One year since the Aquino assassination: a gathering political typhoon
Aug. 21, 1983: Leading political opposition figure, Benigno Aquino Jr., is assassinated at Manila airport. Aug. 22: President Ferdinand Marcos claims assassin, later identified as Rolando Galman, was working for communists.
Aug. 24: Public reaction forces Marcos to set up Fact-Finding Board to investigate killing.
Aug. 31: Estimated 1 million people attend Aquino's funeral. In funeral homily, Jaime Cardinal Sin, Roman Catholic archbishop of Manila, delivers strong attack on Marcos.
Sept. 21: On 11th anniversary of imposition of martial law, an estimated half-million people march through Manila, climaxing weeks of demonstrations. More than a dozen people die in clash with security forces.
Sept. 30: Head of Fact-Finding Board resigns amid public skepticism about the commission's independence.
Oct. 4: President Reagan ''postpones'' planned visit to Philippines, as protests mount over suspected government involvement in assassination.
Oct. 5: Peso is devalued 21.4 percent as economy worsens. Many investors move capital out of country, fearing a Marcos downfall with no clear successor.
Oct. 10: Entire Fact-Finding Board resigns.
Oct. 14: Philippines gets 90-day moratorium from creditor banks on principal payment on the nation's $25 billion foreign debt. International reserves have fallen to $600 million from $2 billion in late August. Negotiations on debt resched-uling and $630 million standby credit from IMF still on hold.
Marcos names new, civilian commission to investigate assassination.
Oct. 31: Under pressure, Marcos names successor: Prime Minister and Finance Minister Cesar Virata.
Dec. 20: Central Bank admits it overstated foreign-exchange reserves by some
Mid-November: Two military officers express suspicion that Aquino was killed by military intelligence operatives, with the knowledge of armed forces chief of staff, Gen. Fabian Ver.
Dec. 23: In Japan, Reuben Regalado, an aircraft technician, says he saw military holding Galman by the wrists at the time that Aquino was shot.
Dec. 28: Ramon Balang, an airport technician, testifies he saw Galman standing with a group of soldiers when Aquino was shot.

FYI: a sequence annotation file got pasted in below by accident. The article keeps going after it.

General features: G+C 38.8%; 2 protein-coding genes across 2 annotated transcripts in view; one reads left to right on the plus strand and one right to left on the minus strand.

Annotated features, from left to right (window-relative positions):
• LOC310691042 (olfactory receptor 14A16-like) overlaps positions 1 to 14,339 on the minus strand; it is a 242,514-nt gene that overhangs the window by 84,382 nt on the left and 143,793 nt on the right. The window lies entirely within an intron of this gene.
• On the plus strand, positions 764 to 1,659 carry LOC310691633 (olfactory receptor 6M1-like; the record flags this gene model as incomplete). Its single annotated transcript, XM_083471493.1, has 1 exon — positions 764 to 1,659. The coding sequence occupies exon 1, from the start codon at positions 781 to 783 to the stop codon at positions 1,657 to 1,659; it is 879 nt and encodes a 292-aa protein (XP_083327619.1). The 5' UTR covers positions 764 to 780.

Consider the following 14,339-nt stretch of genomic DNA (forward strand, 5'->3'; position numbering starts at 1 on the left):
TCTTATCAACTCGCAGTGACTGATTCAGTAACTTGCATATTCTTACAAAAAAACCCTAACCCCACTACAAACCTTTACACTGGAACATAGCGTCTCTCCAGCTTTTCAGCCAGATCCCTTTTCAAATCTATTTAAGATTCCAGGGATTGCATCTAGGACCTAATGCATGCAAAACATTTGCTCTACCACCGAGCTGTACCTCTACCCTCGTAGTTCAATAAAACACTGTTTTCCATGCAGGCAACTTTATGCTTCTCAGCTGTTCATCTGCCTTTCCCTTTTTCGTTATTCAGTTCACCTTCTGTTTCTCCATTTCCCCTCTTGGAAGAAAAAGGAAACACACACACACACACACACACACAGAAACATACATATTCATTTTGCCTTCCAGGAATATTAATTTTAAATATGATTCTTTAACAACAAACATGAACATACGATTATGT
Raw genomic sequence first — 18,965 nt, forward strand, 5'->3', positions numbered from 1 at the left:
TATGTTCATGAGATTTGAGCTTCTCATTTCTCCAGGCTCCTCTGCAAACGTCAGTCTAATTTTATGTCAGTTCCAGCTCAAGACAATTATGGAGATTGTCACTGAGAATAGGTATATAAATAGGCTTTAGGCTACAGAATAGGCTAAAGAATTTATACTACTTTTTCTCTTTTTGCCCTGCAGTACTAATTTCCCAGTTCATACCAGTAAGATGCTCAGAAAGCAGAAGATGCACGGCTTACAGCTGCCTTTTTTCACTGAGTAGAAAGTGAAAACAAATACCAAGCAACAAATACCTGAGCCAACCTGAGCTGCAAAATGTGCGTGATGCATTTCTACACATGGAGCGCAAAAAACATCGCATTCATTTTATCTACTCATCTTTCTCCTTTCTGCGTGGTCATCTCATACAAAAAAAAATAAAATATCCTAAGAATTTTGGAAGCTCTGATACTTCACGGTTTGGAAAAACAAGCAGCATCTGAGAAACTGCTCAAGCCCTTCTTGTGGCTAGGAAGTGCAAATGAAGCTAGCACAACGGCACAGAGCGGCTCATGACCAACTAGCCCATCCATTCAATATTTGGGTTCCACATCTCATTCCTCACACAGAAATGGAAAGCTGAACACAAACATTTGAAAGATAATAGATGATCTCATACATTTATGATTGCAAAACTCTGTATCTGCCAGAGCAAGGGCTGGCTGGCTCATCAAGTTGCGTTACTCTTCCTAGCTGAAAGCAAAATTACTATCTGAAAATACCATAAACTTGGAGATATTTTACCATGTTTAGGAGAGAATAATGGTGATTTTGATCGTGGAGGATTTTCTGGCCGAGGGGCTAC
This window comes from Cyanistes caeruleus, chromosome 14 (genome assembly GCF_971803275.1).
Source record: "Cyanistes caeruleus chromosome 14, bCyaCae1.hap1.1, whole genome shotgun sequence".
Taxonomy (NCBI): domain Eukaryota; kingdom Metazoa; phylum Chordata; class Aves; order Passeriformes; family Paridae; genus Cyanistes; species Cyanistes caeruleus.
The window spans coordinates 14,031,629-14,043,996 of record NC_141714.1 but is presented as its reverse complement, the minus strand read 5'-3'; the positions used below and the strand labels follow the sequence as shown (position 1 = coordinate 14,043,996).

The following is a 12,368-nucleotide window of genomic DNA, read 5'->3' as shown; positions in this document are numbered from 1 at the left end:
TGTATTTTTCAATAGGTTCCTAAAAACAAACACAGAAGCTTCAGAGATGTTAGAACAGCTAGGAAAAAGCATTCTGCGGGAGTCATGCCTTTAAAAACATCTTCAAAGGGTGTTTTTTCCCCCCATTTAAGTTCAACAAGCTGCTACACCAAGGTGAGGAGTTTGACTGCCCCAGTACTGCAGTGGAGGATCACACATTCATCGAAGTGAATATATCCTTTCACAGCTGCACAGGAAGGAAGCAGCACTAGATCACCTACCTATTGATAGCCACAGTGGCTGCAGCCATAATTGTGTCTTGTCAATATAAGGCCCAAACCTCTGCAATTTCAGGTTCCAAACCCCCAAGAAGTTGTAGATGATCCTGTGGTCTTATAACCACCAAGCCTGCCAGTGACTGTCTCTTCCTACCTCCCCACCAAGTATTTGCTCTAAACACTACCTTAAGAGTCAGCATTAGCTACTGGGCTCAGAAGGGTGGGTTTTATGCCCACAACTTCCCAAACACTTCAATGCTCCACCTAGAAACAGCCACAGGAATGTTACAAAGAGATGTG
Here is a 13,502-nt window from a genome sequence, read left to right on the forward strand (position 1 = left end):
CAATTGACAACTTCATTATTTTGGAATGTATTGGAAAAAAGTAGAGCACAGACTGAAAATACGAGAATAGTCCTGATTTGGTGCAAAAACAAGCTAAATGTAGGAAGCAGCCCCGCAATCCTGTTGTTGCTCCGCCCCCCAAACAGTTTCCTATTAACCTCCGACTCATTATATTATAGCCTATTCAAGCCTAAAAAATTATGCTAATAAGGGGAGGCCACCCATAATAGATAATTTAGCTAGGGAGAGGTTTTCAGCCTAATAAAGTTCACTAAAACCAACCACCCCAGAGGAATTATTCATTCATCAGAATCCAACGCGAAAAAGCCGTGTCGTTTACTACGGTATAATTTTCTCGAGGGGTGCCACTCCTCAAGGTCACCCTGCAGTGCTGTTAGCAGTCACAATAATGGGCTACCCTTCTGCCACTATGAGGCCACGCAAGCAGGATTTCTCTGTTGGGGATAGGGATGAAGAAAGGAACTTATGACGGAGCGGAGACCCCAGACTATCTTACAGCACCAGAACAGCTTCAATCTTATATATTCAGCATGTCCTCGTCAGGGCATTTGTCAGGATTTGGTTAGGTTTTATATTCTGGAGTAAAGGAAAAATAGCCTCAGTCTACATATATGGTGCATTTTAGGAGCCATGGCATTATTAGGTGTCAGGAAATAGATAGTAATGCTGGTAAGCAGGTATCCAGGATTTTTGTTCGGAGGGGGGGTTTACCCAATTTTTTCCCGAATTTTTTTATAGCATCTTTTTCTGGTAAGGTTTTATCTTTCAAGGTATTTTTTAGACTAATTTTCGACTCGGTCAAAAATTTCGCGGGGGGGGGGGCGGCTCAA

Jan. 16: Debt moratorium is extended three months.
Jan. 29: Galman's wife is taken from her home by two men and disappears.
Feb. 1, 1984: Marcos agrees to restore vice-presidency with elections to be held in 1987.
March 1: Galman's step-daughter testifies that an associate of Brig. Gen. Luther Custodio (who handled security at airport) took Mrs. Galman away. She says, ''Mother said she was being summoned by the general,'' i.e., Ver.
March 7: 50,000 protesters, led by Aquino's brother ''Butz,'' urge boycott of May 14 parliamentary elections.
March 20: Efran Ranas, a private airport security guard, testifies he saw Aquino supported by escorts as he came down stairs; says escorts dropped Aquino face down on tarmac and there was blood on his back.
April 7: Aquino's widow, Cory, calls for opposition to vote in election.
May 14: Parliamentary elections give boost to opposition, which wins some 61 of the 183 seats contested.
June 5: Government floats peso, which falls 22 percent.
June 18: Marcos reinstates plainclothes marshals, ostensibly to combat crime in Manila; critics say it is to intimidate restive public.
Late June: Army launches drive against communists; critics say drive is to gain support.
June 26: Marcos hints he may reinstate martial law, which officially ended in 1981.
June 30: New Cabinet is announced.
July 14: Catholic Lawyers' Group and Philippine Bar Association say evidence points to ''military conspiracy of a high but restricted nature.''
July 23:Parliament opens.
Banco Filipino closes its doors because of withdrawal demand from depositors. Government later promises to loan enough money for bank to pay off its $165 million in deposits. But government intervention cripples Central Bank's austerity policy. Bankers say loan rescheduling and IMF agreement are now unlikely before 1985.
July 27: Marcos disbands secret marshals.
July 29: Ver says there is no need for martial law.
Aug. 14: Subroto Choudhury, independent technician, testifies that film of killing was tampered with. Film showed landing of plane, then bodies of Aquino and Galman on tarmac, but not frames in between.